Why is there such a difference in this respect? The reason is not because the office of a minister is supposedly superior to that of the other office-bearers. There are, however, some other important considerations which have to be kept in mind.
One of the considerations that comes up right away is the feature that an elder or deacon fulfils his office only "part-time," so to speak. He does not depend on it for his living, does not dedicate his whole life and all his time to this task. A minister of the Word, on the other hand, had to follow a course of study of many years, and depends for the support of himself and his family on the stipend he receives from the congregation. Deposition from office would result in immediate loss of the right to sufficient support, although in case he has to be deposed he and his family may still receive some support for some time so as to make the transition less traumatic. While still being a minister, he had the right to support by the church, as Art. 10 states. Upon deposition he has no more right to help and support than any church member who cannot provide for himself and his family. Here the deacons have a task, no longer the congregation through the treasurer. During the time of suspension the stipend continues, although the car allowance may be suspended as well.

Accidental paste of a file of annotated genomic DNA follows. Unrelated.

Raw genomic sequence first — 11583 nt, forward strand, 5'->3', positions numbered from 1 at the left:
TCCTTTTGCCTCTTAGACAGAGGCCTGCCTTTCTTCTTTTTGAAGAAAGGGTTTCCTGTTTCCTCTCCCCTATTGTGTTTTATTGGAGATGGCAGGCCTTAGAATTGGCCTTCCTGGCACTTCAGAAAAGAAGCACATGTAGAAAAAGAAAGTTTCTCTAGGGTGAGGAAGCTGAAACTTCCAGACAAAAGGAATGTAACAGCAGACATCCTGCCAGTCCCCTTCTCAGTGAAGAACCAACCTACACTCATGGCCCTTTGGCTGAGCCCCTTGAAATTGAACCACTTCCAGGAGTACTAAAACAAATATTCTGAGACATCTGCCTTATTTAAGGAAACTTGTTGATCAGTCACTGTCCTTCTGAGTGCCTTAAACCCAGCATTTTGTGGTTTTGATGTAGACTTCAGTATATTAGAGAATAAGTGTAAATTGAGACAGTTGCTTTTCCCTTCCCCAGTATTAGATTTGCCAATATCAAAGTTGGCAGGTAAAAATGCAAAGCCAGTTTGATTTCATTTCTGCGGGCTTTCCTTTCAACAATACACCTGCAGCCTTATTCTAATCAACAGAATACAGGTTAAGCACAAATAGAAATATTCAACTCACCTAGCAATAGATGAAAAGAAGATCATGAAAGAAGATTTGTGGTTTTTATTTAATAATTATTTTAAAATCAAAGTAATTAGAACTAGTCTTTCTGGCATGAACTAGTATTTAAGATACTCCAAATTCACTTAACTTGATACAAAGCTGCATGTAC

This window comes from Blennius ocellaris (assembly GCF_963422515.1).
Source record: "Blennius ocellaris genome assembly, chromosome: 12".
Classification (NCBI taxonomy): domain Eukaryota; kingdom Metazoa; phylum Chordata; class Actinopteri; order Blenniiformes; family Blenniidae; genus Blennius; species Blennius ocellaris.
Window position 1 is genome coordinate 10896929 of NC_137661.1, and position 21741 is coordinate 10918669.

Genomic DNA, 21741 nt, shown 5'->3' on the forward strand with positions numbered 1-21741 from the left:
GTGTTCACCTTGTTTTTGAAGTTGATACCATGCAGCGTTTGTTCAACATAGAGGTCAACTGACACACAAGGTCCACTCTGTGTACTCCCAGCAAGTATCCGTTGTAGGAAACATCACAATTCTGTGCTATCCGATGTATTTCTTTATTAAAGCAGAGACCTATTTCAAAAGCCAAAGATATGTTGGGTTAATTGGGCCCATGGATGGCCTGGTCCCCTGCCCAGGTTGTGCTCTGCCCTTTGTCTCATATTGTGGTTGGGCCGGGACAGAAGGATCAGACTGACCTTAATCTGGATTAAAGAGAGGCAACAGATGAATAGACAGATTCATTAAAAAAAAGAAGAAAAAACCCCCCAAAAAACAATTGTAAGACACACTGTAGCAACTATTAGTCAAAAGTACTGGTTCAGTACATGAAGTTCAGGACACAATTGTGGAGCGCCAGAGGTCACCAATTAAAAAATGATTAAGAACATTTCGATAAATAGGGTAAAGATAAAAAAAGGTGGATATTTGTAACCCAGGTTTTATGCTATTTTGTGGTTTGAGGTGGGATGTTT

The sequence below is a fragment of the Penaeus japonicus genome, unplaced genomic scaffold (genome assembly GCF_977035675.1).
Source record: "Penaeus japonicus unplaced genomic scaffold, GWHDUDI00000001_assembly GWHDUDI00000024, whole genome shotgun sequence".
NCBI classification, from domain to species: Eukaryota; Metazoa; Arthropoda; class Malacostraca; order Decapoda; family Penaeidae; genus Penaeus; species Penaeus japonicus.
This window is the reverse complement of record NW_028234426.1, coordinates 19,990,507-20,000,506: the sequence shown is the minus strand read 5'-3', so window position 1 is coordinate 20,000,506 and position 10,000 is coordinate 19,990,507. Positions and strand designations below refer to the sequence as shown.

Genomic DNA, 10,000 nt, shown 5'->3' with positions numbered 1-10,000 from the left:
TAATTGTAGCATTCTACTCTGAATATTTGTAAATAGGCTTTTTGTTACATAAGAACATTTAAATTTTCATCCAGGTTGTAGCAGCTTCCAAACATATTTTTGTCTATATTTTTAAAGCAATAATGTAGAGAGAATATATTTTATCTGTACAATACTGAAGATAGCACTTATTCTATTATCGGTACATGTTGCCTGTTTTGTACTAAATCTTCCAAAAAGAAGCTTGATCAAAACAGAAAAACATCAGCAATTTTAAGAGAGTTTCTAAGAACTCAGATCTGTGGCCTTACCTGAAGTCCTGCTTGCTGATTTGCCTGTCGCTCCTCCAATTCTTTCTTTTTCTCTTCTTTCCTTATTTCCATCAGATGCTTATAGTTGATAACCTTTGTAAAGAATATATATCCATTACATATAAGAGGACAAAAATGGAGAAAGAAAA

A further consideration is that he also has a place within the federation. When he was admitted into the ministry this was done by a classis with the concurring advice of the deputies of regional synod. Being admitted into the ministry in one particular church he also received the right to serve in other churches, if asked to do so. It is consistent that he only can be deprived of his office and position in the midst of the churches by the very same organs that granted his position. For this reason the provision was made that the judgment of classis together with the concurring advice of the deputies of regional synod is needed for a minister's deposition.
Note: we do not say that classis shall depose him. No broader assembly ever has the right to infringe upon the privileges and rights of a consistory. It was not at a classis or by it that the brother was ordained but in a local church and by it. Classis only admitted the brother to this ordination in that local church and, by virtue of this, into the ministry in all the churches. Likewise, as for the question whether the brother may be deposed, of should be, a classis is authorized to give only a judgment. The consistory with the deacons of the church (of which he is a minister) undertake the actual deposition. Any different action undertaken by broader assemblies in the past was